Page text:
The lipstick-sized containers, each holding seven ounces of cremated remains, soared into space from Vandenberg Air Force Base aboard a Taurus rocket.
The tubes are expected to remain in orbit for about 45 years before the container re-enters Earth's atmosphere and burns up.
Also aboard the rocket were a $17.5 million NASA satellite, designed to measure the sunlight that reaches the Earth's atmosphere, oceans and land, and a South Korean satellite. That probe is designed to create digital elevation maps of the Asian nation, study the biology of the ocean and perform physics experiments on the effects of radiation on electronics.
The cost of sending ashes into space is $4,800 per deceased - cheaper than Earth burial, spokeswoman Susan Schonfeld said from Houston-based Celestis Inc., which arranges the launches.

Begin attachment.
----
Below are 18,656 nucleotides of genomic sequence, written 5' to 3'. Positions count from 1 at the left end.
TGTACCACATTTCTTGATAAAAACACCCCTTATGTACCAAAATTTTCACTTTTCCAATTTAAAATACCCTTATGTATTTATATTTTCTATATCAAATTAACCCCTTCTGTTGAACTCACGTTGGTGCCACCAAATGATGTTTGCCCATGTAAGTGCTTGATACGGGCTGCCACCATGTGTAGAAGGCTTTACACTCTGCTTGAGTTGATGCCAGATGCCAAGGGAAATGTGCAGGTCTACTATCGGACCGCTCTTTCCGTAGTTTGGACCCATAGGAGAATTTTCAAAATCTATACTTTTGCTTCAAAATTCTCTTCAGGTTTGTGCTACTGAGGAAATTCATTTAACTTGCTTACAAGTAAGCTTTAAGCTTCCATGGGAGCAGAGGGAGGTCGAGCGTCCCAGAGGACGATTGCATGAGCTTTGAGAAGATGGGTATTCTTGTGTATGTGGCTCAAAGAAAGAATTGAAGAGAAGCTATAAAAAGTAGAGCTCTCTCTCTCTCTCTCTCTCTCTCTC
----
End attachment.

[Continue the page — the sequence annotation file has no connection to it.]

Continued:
The first payload by Celestis was on April 21, 1997, when the remains of LSD-guru and 1960s pop icon Timothy Leary and Star Trek creator Gene Roddenberry were flung into orbit with 22 others.
Ashes from 30 people were launched into space on Oct. 3, 1998.
This time, there were cremated remains from China, Germany, Japan and the United States.
"What a magnificent view" was the epitaph for Omer Dery of Denver, who was 72 when he died of cancer on Feb. 22 and always dreamed of one day traveling into space.
"As I told the grandchildren, he'll be stardust. They really like that idea - to see the stars twinkle and think it might be Granddad," his widow, Murlene, said in her tribute posted on the Celestis Web site.
By JEFF WILSON